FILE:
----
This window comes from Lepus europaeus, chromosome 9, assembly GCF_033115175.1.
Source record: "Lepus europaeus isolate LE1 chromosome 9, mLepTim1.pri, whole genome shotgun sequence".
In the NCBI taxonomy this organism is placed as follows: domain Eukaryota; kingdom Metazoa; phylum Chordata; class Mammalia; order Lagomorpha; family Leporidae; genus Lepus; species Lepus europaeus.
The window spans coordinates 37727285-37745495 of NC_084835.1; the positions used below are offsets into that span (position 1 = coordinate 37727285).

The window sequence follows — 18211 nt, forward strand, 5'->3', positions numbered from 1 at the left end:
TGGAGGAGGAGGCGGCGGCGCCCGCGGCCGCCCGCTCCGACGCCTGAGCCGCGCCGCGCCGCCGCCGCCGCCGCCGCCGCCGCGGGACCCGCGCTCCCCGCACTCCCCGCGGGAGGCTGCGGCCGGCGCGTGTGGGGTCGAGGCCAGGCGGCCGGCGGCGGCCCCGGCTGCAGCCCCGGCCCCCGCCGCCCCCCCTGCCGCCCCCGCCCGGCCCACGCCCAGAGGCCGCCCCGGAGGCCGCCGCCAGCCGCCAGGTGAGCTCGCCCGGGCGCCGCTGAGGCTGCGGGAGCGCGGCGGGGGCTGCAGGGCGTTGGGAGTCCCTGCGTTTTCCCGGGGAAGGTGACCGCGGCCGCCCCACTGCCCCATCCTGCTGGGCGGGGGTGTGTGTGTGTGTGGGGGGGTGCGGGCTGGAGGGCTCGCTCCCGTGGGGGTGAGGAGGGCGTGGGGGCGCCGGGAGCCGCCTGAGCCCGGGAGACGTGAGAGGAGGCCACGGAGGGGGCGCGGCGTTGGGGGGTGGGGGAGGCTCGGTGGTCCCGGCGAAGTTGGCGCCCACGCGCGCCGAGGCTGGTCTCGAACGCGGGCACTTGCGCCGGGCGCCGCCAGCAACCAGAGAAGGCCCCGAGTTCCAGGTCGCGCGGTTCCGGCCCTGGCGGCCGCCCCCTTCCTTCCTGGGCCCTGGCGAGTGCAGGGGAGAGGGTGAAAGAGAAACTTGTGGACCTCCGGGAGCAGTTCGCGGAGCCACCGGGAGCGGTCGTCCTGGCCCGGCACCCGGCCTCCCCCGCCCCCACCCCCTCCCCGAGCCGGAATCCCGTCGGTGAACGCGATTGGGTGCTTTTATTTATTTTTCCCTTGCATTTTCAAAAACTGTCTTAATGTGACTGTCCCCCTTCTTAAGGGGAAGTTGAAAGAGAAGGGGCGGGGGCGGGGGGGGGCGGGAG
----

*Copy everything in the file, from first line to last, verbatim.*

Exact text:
This window comes from Lepus europaeus, chromosome 9, assembly GCF_033115175.1.
Source record: "Lepus europaeus isolate LE1 chromosome 9, mLepTim1.pri, whole genome shotgun sequence".
In the NCBI taxonomy this organism is placed as follows: domain Eukaryota; kingdom Metazoa; phylum Chordata; class Mammalia; order Lagomorpha; family Leporidae; genus Lepus; species Lepus europaeus.
The window spans coordinates 37727285-37745495 of NC_084835.1; the positions used below are offsets into that span (position 1 = coordinate 37727285).

The window sequence follows — 18211 nt, forward strand, 5'->3', positions numbered from 1 at the left end:
TGGAGGAGGAGGCGGCGGCGCCCGCGGCCGCCCGCTCCGACGCCTGAGCCGCGCCGCGCCGCCGCCGCCGCCGCCGCCGCCGCGGGACCCGCGCTCCCCGCACTCCCCGCGGGAGGCTGCGGCCGGCGCGTGTGGGGTCGAGGCCAGGCGGCCGGCGGCGGCCCCGGCTGCAGCCCCGGCCCCCGCCGCCCCCCCTGCCGCCCCCGCCCGGCCCACGCCCAGAGGCCGCCCCGGAGGCCGCCGCCAGCCGCCAGGTGAGCTCGCCCGGGCGCCGCTGAGGCTGCGGGAGCGCGGCGGGGGCTGCAGGGCGTTGGGAGTCCCTGCGTTTTCCCGGGGAAGGTGACCGCGGCCGCCCCACTGCCCCATCCTGCTGGGCGGGGGTGTGTGTGTGTGTGGGGGGGTGCGGGCTGGAGGGCTCGCTCCCGTGGGGGTGAGGAGGGCGTGGGGGCGCCGGGAGCCGCCTGAGCCCGGGAGACGTGAGAGGAGGCCACGGAGGGGGCGCGGCGTTGGGGGGTGGGGGAGGCTCGGTGGTCCCGGCGAAGTTGGCGCCCACGCGCGCCGAGGCTGGTCTCGAACGCGGGCACTTGCGCCGGGCGCCGCCAGCAACCAGAGAAGGCCCCGAGTTCCAGGTCGCGCGGTTCCGGCCCTGGCGGCCGCCCCCTTCCTTCCTGGGCCCTGGCGAGTGCAGGGGAGAGGGTGAAAGAGAAACTTGTGGACCTCCGGGAGCAGTTCGCGGAGCCACCGGGAGCGGTCGTCCTGGCCCGGCACCCGGCCTCCCCCGCCCCCACCCCCTCCCCGAGCCGGAATCCCGTCGGTGAACGCGATTGGGTGCTTTTATTTATTTTTCCCTTGCATTTTCAAAAACTGTCTTAATGTGACTGTCCCCCTTCTTAAGGGGAAGTTGAAAGAGAAGGGGCGGGGGCGGGGGGGGGCGGGAG